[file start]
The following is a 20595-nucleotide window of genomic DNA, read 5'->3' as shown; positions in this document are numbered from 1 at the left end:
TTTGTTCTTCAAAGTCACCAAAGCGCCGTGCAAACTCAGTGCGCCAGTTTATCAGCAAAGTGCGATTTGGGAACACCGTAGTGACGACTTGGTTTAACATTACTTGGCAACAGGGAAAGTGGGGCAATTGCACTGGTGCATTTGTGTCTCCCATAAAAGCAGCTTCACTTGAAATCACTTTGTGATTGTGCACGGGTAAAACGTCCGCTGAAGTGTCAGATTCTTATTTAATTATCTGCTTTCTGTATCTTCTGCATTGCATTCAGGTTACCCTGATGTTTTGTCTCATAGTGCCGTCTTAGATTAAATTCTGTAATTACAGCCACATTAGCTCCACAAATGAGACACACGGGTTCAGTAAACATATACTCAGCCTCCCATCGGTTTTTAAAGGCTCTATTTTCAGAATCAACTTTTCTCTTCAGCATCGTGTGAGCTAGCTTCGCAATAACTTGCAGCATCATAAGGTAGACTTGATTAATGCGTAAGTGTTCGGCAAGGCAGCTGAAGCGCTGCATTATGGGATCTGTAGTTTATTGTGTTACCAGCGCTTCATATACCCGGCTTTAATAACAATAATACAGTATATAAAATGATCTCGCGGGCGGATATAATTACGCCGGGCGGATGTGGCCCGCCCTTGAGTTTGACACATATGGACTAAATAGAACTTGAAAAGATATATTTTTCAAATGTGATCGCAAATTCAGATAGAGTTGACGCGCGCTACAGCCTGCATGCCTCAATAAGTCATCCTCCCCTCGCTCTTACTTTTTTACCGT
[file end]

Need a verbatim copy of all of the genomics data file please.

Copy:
The following is a 20595-nucleotide window of genomic DNA, read 5'->3' as shown; positions in this document are numbered from 1 at the left end:
TTTGTTCTTCAAAGTCACCAAAGCGCCGTGCAAACTCAGTGCGCCAGTTTATCAGCAAAGTGCGATTTGGGAACACCGTAGTGACGACTTGGTTTAACATTACTTGGCAACAGGGAAAGTGGGGCAATTGCACTGGTGCATTTGTGTCTCCCATAAAAGCAGCTTCACTTGAAATCACTTTGTGATTGTGCACGGGTAAAACGTCCGCTGAAGTGTCAGATTCTTATTTAATTATCTGCTTTCTGTATCTTCTGCATTGCATTCAGGTTACCCTGATGTTTTGTCTCATAGTGCCGTCTTAGATTAAATTCTGTAATTACAGCCACATTAGCTCCACAAATGAGACACACGGGTTCAGTAAACATATACTCAGCCTCCCATCGGTTTTTAAAGGCTCTATTTTCAGAATCAACTTTTCTCTTCAGCATCGTGTGAGCTAGCTTCGCAATAACTTGCAGCATCATAAGGTAGACTTGATTAATGCGTAAGTGTTCGGCAAGGCAGCTGAAGCGCTGCATTATGGGATCTGTAGTTTATTGTGTTACCAGCGCTTCATATACCCGGCTTTAATAACAATAATACAGTATATAAAATGATCTCGCGGGCGGATATAATTACGCCGGGCGGATGTGGCCCGCCCTTGAGTTTGACACATATGGACTAAATAGAACTTGAAAAGATATATTTTTCAAATGTGATCGCAAATTCAGATAGAGTTGACGCGCGCTACAGCCTGCATGCCTCAATAAGTCATCCTCCCCTCGCTCTTACTTTTTTACCGT